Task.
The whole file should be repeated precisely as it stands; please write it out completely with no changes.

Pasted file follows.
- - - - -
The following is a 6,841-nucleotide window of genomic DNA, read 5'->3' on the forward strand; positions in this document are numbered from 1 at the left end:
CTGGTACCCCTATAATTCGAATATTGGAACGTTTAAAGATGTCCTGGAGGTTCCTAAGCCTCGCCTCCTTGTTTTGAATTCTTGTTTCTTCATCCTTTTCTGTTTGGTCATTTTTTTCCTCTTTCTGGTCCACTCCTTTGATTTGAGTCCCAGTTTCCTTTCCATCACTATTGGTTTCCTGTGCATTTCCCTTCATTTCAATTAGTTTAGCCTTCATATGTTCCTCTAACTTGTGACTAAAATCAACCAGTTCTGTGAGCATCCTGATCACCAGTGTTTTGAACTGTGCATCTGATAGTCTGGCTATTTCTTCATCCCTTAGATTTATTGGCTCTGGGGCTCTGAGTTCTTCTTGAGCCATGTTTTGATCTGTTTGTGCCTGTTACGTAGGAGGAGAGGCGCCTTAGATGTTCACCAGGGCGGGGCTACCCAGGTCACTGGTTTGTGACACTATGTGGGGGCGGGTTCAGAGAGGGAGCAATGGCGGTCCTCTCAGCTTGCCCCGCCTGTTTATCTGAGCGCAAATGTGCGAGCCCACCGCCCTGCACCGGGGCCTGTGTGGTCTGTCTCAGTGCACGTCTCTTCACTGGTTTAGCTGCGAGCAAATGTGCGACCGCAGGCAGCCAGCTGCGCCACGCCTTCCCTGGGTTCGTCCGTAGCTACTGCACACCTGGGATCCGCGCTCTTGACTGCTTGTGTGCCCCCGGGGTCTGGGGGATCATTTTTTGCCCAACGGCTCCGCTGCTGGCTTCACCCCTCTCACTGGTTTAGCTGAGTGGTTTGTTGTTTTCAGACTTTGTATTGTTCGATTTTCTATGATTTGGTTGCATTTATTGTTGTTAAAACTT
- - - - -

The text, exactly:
The following is a 6,841-nucleotide window of genomic DNA, read 5'->3' on the forward strand; positions in this document are numbered from 1 at the left end:
CTGGTACCCCTATAATTCGAATATTGGAACGTTTAAAGATGTCCTGGAGGTTCCTAAGCCTCGCCTCCTTGTTTTGAATTCTTGTTTCTTCATCCTTTTCTGTTTGGTCATTTTTTTCCTCTTTCTGGTCCACTCCTTTGATTTGAGTCCCAGTTTCCTTTCCATCACTATTGGTTTCCTGTGCATTTCCCTTCATTTCAATTAGTTTAGCCTTCATATGTTCCTCTAACTTGTGACTAAAATCAACCAGTTCTGTGAGCATCCTGATCACCAGTGTTTTGAACTGTGCATCTGATAGTCTGGCTATTTCTTCATCCCTTAGATTTATTGGCTCTGGGGCTCTGAGTTCTTCTTGAGCCATGTTTTGATCTGTTTGTGCCTGTTACGTAGGAGGAGAGGCGCCTTAGATGTTCACCAGGGCGGGGCTACCCAGGTCACTGGTTTGTGACACTATGTGGGGGCGGGTTCAGAGAGGGAGCAATGGCGGTCCTCTCAGCTTGCCCCGCCTGTTTATCTGAGCGCAAATGTGCGAGCCCACCGCCCTGCACCGGGGCCTGTGTGGTCTGTCTCAGTGCACGTCTCTTCACTGGTTTAGCTGCGAGCAAATGTGCGACCGCAGGCAGCCAGCTGCGCCACGCCTTCCCTGGGTTCGTCCGTAGCTACTGCACACCTGGGATCCGCGCTCTTGACTGCTTGTGTGCCCCCGGGGTCTGGGGGATCATTTTTTGCCCAACGGCTCCGCTGCTGGCTTCACCCCTCTCACTGGTTTAGCTGAGTGGTTTGTTGTTTTCAGACTTTGTATTGTTCGATTTTCTATGATTTGGTTGCATTTATTGTTGTTAAAACTT